Reuters reported the smartphone company is taking Facebook to court, claiming it holds the patent to specific pieces of common message tech, which Facebook allegedly ripped off. It also says it has negotiated with Facebook over the tech for years.
Paul Grewal, Facebook’s deputy general counsel, responded to the lawsuit in a statement:
BlackBerry’s suit sadly reflects the current state of its messaging business. Having abandoned its efforts to innovate, BlackBerry is now looking to tax the innovation of others. We intend to fight.
Patent bitchiness aside, the list of BlackBerry’s alleged patents spans several familiar message staples. Here they are, straight from the lawsuit:
- “A method of providing a notifications of unread messages on a wireless communication device, comprising: displaying at least one icon relating to electronic messaging … visually modifying at least one displayed icon relating to electronic messaging to include a numeric character representing a count of the plurality of different messaging correspondents for which one or more of the electronic messages have been received and remain unread.” a.k.a The red numbers on your app tiles which indicate the number of unread messages.
- “Methods, systems, and computer programming products … for silencing message threads [whereby] once a message thread has been silenced, the user will no longer receive notifications of new messages added to the thread.” a.k.a. The ability to mute conversations.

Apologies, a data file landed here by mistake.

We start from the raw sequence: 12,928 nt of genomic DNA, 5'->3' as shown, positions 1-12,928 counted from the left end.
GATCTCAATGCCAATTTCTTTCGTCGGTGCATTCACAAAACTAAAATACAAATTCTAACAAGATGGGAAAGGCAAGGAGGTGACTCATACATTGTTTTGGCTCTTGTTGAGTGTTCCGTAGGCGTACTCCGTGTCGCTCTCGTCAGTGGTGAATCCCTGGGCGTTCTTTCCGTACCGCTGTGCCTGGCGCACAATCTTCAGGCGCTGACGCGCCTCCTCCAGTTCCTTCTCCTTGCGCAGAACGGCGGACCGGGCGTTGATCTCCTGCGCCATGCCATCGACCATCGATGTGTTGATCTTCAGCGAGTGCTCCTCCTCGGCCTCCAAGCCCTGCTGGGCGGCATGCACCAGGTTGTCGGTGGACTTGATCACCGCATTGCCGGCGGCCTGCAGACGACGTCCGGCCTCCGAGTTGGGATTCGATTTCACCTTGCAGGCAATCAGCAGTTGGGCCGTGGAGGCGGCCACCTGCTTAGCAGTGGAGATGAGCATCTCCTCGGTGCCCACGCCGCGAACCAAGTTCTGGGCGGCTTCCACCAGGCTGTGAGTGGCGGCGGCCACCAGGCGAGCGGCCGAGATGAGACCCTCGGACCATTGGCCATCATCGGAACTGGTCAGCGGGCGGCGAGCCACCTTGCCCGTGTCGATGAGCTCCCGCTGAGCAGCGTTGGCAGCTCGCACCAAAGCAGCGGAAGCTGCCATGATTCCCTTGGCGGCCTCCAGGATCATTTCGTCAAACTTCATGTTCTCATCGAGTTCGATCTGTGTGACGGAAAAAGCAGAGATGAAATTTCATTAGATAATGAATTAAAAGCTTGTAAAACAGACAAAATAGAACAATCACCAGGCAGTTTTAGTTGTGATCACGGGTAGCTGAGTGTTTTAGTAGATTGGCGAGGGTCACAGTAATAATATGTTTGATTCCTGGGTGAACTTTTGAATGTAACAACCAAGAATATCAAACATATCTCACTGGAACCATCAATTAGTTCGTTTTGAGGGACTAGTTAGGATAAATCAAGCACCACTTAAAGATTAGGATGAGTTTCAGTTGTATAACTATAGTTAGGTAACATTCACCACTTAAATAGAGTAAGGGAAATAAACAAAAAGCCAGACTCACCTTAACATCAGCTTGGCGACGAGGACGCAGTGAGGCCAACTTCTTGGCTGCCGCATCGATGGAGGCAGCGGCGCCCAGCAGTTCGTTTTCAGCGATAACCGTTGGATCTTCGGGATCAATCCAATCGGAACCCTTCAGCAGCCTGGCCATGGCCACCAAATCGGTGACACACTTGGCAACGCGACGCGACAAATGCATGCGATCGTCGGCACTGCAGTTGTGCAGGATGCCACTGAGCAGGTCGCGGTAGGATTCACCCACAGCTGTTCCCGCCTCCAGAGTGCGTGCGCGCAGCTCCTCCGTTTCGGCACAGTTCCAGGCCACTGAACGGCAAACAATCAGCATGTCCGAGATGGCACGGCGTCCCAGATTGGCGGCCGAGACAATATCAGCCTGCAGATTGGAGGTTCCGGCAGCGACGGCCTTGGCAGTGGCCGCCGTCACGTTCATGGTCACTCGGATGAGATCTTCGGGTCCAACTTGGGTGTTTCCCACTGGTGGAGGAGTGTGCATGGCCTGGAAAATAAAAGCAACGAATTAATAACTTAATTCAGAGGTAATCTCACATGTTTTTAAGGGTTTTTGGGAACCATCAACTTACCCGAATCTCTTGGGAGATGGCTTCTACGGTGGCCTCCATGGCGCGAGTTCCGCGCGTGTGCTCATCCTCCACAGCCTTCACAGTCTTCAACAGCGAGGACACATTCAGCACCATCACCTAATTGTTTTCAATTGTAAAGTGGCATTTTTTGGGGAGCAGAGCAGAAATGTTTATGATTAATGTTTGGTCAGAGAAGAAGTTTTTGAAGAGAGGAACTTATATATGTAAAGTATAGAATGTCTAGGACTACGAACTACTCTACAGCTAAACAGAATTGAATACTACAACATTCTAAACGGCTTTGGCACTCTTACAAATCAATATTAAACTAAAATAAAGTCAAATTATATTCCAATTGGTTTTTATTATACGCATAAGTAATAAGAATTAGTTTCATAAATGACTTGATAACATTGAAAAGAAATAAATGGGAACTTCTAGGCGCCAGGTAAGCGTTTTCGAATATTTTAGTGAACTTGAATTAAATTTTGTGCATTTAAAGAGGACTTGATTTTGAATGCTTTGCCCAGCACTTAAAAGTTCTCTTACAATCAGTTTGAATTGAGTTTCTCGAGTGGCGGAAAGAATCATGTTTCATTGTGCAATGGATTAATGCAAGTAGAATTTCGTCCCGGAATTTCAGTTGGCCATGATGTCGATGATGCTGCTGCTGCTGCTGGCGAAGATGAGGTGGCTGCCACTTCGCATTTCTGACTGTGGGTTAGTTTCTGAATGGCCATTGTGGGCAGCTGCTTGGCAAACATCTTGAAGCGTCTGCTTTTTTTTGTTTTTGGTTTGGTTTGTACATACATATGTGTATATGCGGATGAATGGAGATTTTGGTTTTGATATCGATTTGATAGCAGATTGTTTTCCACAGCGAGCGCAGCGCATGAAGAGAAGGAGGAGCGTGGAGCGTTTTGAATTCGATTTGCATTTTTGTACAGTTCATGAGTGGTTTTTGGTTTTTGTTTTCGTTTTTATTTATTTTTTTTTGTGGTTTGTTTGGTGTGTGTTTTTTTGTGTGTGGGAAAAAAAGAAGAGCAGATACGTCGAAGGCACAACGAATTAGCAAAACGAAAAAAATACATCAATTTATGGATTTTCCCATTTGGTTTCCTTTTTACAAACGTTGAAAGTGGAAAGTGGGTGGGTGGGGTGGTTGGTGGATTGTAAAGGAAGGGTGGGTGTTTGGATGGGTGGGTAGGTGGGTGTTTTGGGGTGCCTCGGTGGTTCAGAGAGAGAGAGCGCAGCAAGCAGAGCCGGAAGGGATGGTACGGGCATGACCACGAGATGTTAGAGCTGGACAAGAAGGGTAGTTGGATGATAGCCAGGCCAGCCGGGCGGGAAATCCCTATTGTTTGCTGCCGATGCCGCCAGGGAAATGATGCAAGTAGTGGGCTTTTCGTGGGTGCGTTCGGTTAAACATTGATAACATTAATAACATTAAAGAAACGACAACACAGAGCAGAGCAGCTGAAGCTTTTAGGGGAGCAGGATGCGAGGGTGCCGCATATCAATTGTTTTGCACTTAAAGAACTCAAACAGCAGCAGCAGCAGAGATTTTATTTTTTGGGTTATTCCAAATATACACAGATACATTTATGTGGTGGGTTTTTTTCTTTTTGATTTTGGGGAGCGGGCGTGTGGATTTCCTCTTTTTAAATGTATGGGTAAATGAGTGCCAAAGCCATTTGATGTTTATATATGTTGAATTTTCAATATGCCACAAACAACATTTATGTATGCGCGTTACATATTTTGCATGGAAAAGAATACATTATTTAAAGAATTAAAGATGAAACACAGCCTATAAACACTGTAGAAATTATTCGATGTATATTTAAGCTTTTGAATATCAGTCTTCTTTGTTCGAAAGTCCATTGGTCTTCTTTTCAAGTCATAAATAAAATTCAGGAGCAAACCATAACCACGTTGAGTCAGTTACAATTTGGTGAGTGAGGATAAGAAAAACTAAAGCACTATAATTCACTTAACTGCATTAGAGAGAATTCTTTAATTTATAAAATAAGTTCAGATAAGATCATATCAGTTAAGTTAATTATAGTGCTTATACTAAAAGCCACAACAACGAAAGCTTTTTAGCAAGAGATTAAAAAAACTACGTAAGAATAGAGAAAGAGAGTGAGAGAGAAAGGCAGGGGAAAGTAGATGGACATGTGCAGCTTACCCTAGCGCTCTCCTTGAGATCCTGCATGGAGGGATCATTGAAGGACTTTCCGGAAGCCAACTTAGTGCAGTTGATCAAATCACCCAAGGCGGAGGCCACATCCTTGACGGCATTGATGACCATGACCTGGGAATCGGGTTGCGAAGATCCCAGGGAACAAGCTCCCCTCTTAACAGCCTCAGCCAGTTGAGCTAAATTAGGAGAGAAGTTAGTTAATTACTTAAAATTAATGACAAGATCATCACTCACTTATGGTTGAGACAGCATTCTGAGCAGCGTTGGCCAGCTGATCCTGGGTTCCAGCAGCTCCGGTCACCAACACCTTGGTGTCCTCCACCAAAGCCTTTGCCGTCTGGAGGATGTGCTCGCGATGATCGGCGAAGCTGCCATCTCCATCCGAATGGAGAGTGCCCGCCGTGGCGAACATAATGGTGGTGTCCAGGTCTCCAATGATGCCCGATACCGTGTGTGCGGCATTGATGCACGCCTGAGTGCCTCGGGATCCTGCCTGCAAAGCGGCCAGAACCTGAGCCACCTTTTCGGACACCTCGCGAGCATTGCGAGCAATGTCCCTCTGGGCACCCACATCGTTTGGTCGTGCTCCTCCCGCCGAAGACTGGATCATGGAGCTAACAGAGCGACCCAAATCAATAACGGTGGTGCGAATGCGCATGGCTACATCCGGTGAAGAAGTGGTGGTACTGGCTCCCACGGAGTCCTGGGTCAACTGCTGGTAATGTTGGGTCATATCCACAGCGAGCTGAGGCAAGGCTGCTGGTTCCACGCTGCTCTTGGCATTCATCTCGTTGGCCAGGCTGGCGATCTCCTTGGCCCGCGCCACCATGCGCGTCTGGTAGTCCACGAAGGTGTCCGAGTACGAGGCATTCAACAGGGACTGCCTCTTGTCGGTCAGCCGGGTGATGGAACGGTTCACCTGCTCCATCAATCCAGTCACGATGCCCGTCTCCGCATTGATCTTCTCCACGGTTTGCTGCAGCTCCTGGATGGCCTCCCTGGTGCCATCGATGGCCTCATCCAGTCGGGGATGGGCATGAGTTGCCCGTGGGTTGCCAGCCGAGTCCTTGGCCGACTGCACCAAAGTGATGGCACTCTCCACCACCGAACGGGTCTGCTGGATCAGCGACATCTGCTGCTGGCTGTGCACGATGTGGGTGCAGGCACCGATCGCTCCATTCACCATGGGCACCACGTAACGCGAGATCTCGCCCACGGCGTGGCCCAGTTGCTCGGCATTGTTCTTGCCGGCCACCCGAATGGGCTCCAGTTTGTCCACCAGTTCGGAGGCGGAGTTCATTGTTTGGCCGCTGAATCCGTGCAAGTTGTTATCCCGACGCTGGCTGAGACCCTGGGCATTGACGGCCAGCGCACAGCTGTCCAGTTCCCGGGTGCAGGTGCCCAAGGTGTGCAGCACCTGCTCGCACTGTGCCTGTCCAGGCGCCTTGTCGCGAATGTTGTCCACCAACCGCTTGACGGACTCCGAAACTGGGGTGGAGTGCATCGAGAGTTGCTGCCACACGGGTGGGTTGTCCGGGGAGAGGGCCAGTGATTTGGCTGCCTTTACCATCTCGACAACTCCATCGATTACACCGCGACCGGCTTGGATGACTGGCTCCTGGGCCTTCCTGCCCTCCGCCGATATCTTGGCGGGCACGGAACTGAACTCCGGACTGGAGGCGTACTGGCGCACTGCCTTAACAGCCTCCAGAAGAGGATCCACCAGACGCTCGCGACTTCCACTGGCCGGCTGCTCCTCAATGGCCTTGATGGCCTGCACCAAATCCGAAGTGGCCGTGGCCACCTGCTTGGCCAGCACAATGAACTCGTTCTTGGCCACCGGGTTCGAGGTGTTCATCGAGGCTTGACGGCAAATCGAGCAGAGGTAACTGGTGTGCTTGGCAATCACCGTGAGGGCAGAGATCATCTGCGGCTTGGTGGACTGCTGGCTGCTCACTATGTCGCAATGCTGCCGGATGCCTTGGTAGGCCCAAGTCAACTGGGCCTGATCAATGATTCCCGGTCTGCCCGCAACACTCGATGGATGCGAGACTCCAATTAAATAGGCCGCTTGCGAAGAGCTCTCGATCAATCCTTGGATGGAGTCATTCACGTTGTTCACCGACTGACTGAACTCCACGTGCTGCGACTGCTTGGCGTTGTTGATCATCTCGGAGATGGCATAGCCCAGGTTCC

- “A method of selecting a photo tag for a tagged photo, comprising: providing a tag entry field for entering a photo tag; in dependence upon a string entered by a user, displaying in a matching tag list any tags from one or more selected tag sources matching the entered string.” a.k.a. The box in Facebook tags that let you enter part of a person’s name and select their name from a list of autocompleted entries in order to tag them.
- “…display of timestamps in a messaging user interface that provides users with appropriate temporal context for their communications without overtaking the user’s screen with unnecessary information” a.k.a. timestamps that let you know when the messages were sent to you.
- “Enabling a game application on an electronic device to utilize a contact list for an instant messaging application for playing games with contacts by identifying game play in the contact list.” a.k.a. Inviting your friends to play mobile games with you.
The other patents cover security and sending messages in batches, but the above five are the interesting ones.
Since it looks like the two companies are set to scuffle, we’ll have to wait and see how their fight over messaging tech plays out and what, if any effect it’ll have on Facebook.
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